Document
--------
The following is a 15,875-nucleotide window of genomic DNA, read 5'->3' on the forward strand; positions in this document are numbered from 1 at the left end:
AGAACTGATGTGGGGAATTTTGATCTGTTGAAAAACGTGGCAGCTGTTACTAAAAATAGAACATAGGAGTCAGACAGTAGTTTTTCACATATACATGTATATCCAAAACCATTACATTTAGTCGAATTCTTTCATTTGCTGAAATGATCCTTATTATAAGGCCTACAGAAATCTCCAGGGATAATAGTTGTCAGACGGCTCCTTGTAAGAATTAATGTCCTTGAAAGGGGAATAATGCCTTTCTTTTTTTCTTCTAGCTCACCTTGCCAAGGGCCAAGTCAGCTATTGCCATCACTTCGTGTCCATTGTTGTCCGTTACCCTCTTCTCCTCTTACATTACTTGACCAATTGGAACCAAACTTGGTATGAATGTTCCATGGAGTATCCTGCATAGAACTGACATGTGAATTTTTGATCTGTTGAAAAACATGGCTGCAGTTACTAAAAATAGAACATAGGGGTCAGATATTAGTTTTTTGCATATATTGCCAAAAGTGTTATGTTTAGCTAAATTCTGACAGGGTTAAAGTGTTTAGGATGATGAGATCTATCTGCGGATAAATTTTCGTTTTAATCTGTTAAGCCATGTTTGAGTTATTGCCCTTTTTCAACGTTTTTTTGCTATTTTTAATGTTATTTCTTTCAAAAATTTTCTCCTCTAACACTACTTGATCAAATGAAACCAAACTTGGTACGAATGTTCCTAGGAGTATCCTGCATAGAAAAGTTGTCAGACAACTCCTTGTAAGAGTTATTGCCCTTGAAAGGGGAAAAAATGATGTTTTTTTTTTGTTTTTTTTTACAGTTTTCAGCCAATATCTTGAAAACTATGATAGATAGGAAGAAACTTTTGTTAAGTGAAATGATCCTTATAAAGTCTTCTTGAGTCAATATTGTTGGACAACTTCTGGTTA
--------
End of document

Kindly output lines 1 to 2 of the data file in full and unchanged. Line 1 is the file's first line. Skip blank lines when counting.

The following is a 15,875-nucleotide window of genomic DNA, read 5'->3' on the forward strand; positions in this document are numbered from 1 at the left end:
AGAACTGATGTGGGGAATTTTGATCTGTTGAAAAACGTGGCAGCTGTTACTAAAAATAGAACATAGGAGTCAGACAGTAGTTTTTCACATATACATGTATATCCAAAACCATTACATTTAGTCGAATTCTTTCATTTGCTGAAATGATCCTTATTATAAGGCCTACAGAAATCTCCAGGGATAATAGTTGTCAGACGGCTCCTTGTAAGAATTAATGTCCTTGAAAGGGGAATAATGCCTTTCTTTTTTTCTTCTAGCTCACCTTGCCAAGGGCCAAGTCAGCTATTGCCATCACTTCGTGTCCATTGTTGTCCGTTACCCTCTTCTCCTCTTACATTACTTGACCAATTGGAACCAAACTTGGTATGAATGTTCCATGGAGTATCCTGCATAGAACTGACATGTGAATTTTTGATCTGTTGAAAAACATGGCTGCAGTTACTAAAAATAGAACATAGGGGTCAGATATTAGTTTTTTGCATATATTGCCAAAAGTGTTATGTTTAGCTAAATTCTGACAGGGTTAAAGTGTTTAGGATGATGAGATCTATCTGCGGATAAATTTTCGTTTTAATCTGTTAAGCCATGTTTGAGTTATTGCCCTTTTTCAACGTTTTTTTGCTATTTTTAATGTTATTTCTTTCAAAAATTTTCTCCTCTAACACTACTTGATCAAATGAAACCAAACTTGGTACGAATGTTCCTAGGAGTATCCTGCATAGAAAAGTTGTCAGACAACTCCTTGTAAGAGTTATTGCCCTTGAAAGGGGAAAAAATGATGTTTTTTTTTTGTTTTTTTTTACAGTTTTCAGCCAATATCTTGAAAACTATGATAGATAGGAAGAAACTTTTGTTAAGTGAAATGATCCTTATAAAGTCTTCTTGAGTCAATATTGTTGGACAACTTCTGGTTA